For all of Donald Trump’s America-first pro-growth rhetoric, analysts don’t think the global economy can afford the US president’s protectionist policies.
At the heart of Trump’s protectionist policies is the notion that free trade and globalisation have not benefited the middle and lower class, and created further income inequality. But economists argue that Trump turning his back on globalisation in favour of protectionism can hurt the US’s economy, especially the very social classes Trump vowed to help.
Alp Eke, senior economist at the National Bank of Abu Dhabi, cited the International Monetary Fund and other research institutions, saying that protectionist policies “will definitely be counterproductive and will hinder growth and cause uncertainty.”
“Uncertainty about the future will slow down investment, and eventually, consumption as business will reduce jobs. Right-wing candidates are gaining popularity in Europe as well, which may mean more protectionist/populist measures are expected.
This development is worrisome at a time where expansionary monetary policies coupled with negative interest rates started to reach its limits and further measures will be ineffective,” he said.
While talks of protectionism have centred on Trump’s policies, Europe is witnessing a similar trend. The UK’s decision to leave the European Union was also backed by protectionist rhetoric, with right-wing movements in France and Germany voicing similar interests.
In the US, after just a few days into office, Trump signed an executive order to pull the States out of the Trans-Pacific Partnership, a 12-nation trade deal that includes some of the world’s largest economies. The countries remaining in the pact are Canada, Japan, Australia, New Zealand, Peru, Malaysia, Mexico, Vietnam, Chile, Singapore, and Brunei.
A report issued by HSBC’s global research division on January 26 said the US’s withdrawal from TPP is having a negative impact on business sentiment “at a time the global economy can ill afford it.”
“From some news reports, it appears that the withdrawal may have emboldened advocates of protectionism in the United States and potentially elsewhere — a development that could prove even more costly to the economy.
Unfortunately, the forgone growth potential associated with exit from TPP may leave the US economy worse off than it otherwise would have been,” the report said.
It pointed that exiting the TPP also hurts progress in addressing issues related to the environment, worker rights, and protection of business.
UAE trade position
In the UAE, where the government has been boosting efforts to position the country as a trade hub, analysts don’t expect protectionist measures around the world to have a significant impact on the economy.
“Even though protectionist measures may gain popularity in the US and Europe, UAE trade will not be impacted severely. The UAE is expected to benefit greatly by Iran’s integrating into global economy, trade, and investment ties are strengthening with India as well,” NBAD’s Eke said.
For the US and Europe, analysts don’t expect to see the impact of such protectionist policies in the very near future.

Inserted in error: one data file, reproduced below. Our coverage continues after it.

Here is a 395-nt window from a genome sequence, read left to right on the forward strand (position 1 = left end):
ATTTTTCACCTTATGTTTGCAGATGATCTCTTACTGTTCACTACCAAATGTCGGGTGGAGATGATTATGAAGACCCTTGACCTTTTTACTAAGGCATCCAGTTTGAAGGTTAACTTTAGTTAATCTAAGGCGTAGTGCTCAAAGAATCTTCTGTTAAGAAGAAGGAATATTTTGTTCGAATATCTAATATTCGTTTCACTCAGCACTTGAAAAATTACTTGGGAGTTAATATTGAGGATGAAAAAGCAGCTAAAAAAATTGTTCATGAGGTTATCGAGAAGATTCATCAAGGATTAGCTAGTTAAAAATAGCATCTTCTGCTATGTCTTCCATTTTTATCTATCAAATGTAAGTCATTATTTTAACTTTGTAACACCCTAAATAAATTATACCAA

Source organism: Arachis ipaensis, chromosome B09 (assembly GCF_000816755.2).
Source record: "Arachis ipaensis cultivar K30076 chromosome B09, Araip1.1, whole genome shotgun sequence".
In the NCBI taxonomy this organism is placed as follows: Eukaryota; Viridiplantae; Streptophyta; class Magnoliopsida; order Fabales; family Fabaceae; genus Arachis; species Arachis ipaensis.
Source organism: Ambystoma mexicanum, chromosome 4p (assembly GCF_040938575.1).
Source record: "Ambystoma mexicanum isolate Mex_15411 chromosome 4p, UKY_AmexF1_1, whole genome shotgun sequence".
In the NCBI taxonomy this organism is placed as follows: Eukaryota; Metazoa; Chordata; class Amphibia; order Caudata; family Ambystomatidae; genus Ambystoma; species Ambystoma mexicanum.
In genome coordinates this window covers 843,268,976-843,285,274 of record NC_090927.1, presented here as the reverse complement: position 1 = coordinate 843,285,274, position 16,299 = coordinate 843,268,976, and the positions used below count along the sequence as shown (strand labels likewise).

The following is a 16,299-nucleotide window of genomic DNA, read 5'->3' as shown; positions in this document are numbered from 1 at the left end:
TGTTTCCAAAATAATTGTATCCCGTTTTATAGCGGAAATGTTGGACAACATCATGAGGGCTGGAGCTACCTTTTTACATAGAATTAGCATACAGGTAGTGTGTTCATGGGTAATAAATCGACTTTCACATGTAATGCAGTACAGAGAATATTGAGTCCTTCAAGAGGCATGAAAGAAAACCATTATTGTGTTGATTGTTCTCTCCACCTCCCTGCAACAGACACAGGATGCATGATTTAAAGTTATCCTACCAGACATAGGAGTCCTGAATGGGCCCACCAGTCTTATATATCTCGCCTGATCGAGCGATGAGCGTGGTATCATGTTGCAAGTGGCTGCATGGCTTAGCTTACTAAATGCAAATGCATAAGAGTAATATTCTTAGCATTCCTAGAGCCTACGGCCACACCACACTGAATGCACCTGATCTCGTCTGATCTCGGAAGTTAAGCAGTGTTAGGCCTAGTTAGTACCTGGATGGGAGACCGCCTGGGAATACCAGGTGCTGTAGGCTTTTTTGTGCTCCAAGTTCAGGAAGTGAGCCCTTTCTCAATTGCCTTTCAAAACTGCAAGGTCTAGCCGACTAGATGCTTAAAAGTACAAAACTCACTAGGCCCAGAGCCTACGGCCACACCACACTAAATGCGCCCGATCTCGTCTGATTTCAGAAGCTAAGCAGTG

In its report, HSBC said the economic damage from the cancellation of the TPP in its current form will come from “forgone future gains in the region, translating into lower rates and less innovation than would have otherwise been the case.”
“Those lost gains may not be obvious to some observers, but they are real. Slow growth in the TPP region could spill over into other regions through low TPP-country import demand,” the report said.
Naeem Aslam, chief market analyst at Think Markets, agreed with that view, saying it was difficult to knit a scenario under which protectionist policies could stimulate growth.
“Here we are … and both Donald Trump and Theresa May (UK Prime Minister) are in the driving seat. Perhaps they will be able to carve some deal which could be beneficial for their own countries, but for global growth, it is not beneficial. We will not see the impact of these protectionist policies for a few years to come,” he said.
And creating further risk for the world’s economy is the fact that Trump seems unpredictable, and economists are still unable to gauge his intentions, with some expecting possible trade wars as a result of the US president’s protectionist policies.
In his first week in office, for example, he signed an executive order to build a wall along the Mexican border — a campaign promise many had long dismissed as unfeasible, unpractical, and too pricey.
It is still uncertain how the wall would be funded, but the White House raised the possibility of imposing a 20 per cent tariff on goods imported from Mexico to pay for the wall. Economists argue, however, that it would be companies and consumers in the US that end up bearing the brunt of the tariffs.
Paul Krugman, a Nobel Prize-winning economist and professor in the Graduate Centre Economics PhD programme, pointed that, if imposed, the tariff would mean trade barriers starting to go up all around the world as many other countries may follow suit in imposing similar tariffs.
“The risk wouldn’t so much be one of retaliation — although that, too — as of emulation: If we treat the rules with contempt, so will everyone else. The whole trading system would start to unravel, with hugely disruptive effects everywhere, very much including US manufacturing,” he said in an opinion piece for The New York Times.